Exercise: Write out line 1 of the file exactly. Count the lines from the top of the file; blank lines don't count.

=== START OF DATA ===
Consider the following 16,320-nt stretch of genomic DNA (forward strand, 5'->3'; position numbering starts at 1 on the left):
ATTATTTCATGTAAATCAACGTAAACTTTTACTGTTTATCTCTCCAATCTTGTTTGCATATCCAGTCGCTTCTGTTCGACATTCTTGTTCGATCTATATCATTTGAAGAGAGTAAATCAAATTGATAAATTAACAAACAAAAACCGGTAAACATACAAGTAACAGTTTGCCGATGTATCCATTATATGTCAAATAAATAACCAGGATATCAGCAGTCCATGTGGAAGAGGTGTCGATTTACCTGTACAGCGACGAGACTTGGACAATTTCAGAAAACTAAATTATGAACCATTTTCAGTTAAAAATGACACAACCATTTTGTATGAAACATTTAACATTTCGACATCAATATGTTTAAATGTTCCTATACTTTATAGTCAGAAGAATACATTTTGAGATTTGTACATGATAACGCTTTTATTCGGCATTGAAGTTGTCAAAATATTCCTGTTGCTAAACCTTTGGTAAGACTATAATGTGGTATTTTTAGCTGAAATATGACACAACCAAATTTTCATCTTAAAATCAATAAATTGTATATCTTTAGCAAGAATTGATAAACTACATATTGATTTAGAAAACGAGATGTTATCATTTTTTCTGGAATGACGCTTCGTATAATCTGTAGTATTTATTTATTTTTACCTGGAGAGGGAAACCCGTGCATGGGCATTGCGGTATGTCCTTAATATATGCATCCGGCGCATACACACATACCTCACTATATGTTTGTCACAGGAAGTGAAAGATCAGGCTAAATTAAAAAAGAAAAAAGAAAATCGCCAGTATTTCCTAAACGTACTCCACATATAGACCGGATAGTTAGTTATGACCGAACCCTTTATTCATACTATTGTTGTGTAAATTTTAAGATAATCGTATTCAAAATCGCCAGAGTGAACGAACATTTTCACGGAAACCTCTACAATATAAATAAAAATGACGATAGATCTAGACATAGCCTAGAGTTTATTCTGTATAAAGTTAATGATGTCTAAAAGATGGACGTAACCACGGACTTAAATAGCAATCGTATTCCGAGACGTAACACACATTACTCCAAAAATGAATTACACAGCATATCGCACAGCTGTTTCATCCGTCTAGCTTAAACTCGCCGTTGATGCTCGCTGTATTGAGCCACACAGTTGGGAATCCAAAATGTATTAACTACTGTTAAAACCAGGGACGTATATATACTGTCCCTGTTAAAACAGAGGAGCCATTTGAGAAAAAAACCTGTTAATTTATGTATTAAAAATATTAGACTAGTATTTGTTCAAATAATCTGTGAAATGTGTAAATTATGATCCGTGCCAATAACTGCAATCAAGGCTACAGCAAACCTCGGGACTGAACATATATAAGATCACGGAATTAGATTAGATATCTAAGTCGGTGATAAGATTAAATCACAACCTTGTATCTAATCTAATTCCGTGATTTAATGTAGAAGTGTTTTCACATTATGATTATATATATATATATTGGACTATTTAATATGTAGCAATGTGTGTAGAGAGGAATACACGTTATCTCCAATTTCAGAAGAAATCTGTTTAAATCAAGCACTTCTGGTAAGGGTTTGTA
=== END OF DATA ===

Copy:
Consider the following 16,320-nt stretch of genomic DNA (forward strand, 5'->3'; position numbering starts at 1 on the left):